Monday, August 4, 2008

And then there were THREE

This is kind of new to me. I have an anthology out. It came out last week.
Funny thing.
A book I wrote that came out in the Heartsong Presents book club and now it's rereleased, very little fan fare, no book signings, although I'm hoping the book signings I have for Calico Canyon might also offer copies of Alaska Brides.
No press releases.
I wonder why that is?
Anyway, not what I want to write about today, I'm just mentioning it because the poor little book is being ignored and I'm it's co-mommy.
Moving on...................
I had a fun exchange with Debra Ullrick last week. We were talking Characters. She asked me for advice, and my advice to her was, "Run for your life before you take advice from me."
But the woman has zero self-preservation skills so she told me she wanted to hear what I thought.
she said what I told her was understandable at least...all the better to confuse her for an extended period of time of course, so since we're talking about writing skills here I thought I'd recreated that advice for you Seekerville folks and then we can debate it a little.
Is this good advice? Does it work every time? Does Debra now need electoshock therapy to erase my advice from her mind? And most importantly, is electroshock therapy covered under most Health Insurance Plans?
I spend last week going over Book #1 in my cozy mystery series, Of Mice and Murder. Here is a not-yet-finalized cover, but Susan Downs from Heartsong Presents Mysteries says it will look a lot like this.
I FORBADE Susan to put a mouse on the cover and she laughed (cyberly) in my face. Arg! Maxie the Mouse Mysteries!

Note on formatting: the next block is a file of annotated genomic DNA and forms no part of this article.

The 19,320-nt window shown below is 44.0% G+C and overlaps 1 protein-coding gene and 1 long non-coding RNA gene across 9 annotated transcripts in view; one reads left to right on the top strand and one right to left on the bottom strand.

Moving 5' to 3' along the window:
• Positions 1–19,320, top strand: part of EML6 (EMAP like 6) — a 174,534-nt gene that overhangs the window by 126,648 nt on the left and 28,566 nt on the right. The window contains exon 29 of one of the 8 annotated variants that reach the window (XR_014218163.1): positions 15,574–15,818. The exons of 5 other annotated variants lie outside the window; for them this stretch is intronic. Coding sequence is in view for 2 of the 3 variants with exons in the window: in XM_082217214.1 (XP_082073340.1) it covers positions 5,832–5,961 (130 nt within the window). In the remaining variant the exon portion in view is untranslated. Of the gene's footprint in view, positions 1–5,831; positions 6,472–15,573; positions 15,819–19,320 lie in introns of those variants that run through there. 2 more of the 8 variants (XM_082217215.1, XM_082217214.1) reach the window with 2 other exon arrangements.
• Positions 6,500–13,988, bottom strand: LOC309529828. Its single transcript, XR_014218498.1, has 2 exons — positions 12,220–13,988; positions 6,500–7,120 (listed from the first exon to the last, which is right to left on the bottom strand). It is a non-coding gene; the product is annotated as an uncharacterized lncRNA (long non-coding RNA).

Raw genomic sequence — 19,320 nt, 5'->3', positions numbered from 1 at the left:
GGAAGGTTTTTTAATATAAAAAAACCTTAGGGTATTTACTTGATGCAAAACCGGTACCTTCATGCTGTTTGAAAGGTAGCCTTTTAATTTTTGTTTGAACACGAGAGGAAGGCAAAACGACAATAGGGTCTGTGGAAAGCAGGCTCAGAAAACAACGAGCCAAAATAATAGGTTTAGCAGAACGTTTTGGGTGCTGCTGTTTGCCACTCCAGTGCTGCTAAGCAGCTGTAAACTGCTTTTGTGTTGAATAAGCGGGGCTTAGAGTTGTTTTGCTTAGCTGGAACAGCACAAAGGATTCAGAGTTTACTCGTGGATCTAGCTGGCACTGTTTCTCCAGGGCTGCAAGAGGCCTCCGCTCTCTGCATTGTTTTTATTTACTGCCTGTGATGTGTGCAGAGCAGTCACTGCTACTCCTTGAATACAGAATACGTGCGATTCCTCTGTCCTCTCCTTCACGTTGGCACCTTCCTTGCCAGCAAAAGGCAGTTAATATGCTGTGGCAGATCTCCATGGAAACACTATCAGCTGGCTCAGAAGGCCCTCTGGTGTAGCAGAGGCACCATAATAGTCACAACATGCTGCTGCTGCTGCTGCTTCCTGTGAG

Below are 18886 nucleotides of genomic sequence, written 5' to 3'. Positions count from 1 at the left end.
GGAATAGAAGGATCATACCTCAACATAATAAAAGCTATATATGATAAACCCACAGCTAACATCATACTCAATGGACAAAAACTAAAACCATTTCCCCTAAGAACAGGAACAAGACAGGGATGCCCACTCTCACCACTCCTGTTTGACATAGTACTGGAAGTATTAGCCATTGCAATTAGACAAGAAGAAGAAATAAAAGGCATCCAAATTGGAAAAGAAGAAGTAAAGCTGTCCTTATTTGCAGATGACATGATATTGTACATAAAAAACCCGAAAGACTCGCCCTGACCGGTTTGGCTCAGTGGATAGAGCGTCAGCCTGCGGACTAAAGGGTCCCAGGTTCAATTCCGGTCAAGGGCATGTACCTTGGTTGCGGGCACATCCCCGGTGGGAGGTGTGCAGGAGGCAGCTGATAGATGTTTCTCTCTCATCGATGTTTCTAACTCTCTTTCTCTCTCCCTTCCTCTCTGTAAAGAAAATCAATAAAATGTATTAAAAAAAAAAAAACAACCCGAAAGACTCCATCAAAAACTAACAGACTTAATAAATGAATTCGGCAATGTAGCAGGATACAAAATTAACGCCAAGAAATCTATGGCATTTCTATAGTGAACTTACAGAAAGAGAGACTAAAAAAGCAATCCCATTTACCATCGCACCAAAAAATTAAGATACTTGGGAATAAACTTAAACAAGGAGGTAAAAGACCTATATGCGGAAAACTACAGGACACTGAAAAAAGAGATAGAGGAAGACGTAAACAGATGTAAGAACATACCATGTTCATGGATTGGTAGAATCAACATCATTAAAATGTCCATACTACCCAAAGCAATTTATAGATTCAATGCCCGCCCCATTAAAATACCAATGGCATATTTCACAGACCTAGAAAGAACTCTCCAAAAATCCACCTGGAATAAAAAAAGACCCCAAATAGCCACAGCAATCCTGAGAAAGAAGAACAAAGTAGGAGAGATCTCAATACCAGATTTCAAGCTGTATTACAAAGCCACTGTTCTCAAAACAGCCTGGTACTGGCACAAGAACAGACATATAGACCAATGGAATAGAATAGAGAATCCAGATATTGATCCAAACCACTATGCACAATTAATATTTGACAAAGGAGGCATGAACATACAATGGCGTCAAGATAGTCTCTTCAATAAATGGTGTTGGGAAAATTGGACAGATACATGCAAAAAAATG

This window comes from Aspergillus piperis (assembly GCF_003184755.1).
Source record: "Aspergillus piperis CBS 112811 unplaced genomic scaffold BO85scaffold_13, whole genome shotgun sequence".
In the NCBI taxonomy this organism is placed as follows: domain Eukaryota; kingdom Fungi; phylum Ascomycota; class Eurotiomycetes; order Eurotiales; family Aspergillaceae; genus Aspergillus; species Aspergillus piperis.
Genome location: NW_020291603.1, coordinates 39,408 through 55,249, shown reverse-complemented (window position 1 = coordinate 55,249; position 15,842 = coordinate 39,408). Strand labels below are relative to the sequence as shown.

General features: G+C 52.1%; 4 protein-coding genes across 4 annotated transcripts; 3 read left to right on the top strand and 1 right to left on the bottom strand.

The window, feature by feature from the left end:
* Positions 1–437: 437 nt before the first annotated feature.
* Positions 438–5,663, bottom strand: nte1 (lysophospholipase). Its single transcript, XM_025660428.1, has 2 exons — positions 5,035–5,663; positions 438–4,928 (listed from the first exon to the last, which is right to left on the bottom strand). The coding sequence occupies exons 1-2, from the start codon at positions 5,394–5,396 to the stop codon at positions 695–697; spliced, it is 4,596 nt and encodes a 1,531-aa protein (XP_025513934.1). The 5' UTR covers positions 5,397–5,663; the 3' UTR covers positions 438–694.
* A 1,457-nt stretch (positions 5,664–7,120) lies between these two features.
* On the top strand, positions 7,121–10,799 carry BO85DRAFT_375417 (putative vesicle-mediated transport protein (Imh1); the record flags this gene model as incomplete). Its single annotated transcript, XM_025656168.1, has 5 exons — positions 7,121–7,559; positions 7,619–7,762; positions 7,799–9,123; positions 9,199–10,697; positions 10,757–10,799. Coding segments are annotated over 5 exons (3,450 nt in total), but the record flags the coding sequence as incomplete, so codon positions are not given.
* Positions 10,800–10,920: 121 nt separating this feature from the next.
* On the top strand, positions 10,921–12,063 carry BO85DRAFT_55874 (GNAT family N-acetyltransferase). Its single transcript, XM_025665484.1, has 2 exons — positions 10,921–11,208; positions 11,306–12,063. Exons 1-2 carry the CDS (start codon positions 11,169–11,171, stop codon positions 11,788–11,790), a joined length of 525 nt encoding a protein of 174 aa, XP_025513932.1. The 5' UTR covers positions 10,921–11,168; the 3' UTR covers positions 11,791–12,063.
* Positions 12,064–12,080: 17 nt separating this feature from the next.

Anyway, because of this week's galley editing, I've been thinking of these characters in Of Mice and Murder.
A lot of people say that for them, a book always starts with characters. They’ve got a guy in mind or a heroine with an attitude and then they have to hunt up a story so they can deal with that character.
It’s never like that for me.
For me it always starts with story.
I’ve got a story I want to tell and the characters come after that. Even when the characters are secondary characters in a series, I still think in terms of story first.
Maybe because of that, creating characters is a kind of painful process for me. I love it, but it comes slow…and that’s mainly because I just start writing my story. The characters have to come along for the ride.
When I start writing the story, it takes me a while to really know the characters and I nearly always end up with an ah-ha moment when the guy especially finally fully becomes real to me. The guy, more so than the girl for some reason, usually takes about the first hundred pages.
Then I need to go back and weave this guy into the book and have him react as he really is (now) and have other people react to HIM as he really is.

Like I said, I just finished doing galleys on my cozy mystery. Of Mice and Murder, the first of a three book series, is a different voice for me and God bless Barbour for letting me write in different genres. Maybe 'different voice' isn't right, the romantic comedy is still the same. But it's a little different style of story for sure.
I just LOVE this hero who emerged from Of Mice and Murder. Nick O'Connor is outwardly a classic, tall, dark, handsome knight-in-shining armor, but inside he's this fat genius math geek who was five two and weighed 200 pounds in junior high and was bullied and his interior life is just chaotic.
He's always thinking things like, 'God make me cool.' 'Please God make me smooth and suave and classy' 'no, no, no don't say that you idiot'!
Then he just says something so stupid. And usually it's because he's just fraught with all these self doubts and he also daydreams a lot and that distract him from what's going on around him. I think Nick is a really fun, funny character.
And of course, everyone around him just sees Mr. Tall Dark and Handsome so they’re not getting any insecure vibes at all because it just doesn’t fit with their perception of him.
Giving a character flaws and doubts and weaknesses, especially when you're trying to make them act cool and making other people, like the love interest react to them like they're cool, can deepen characters. Characters need these small flaws to be fully human, I think. Of course they need the deep, aching, broken hearted conflict that is so fundamental, but something lighter, brighter, silly even adds dimension. And for the cozy mystery I didn't have to go that deep into character conflict because honestly, I was busy trying to solve a murder.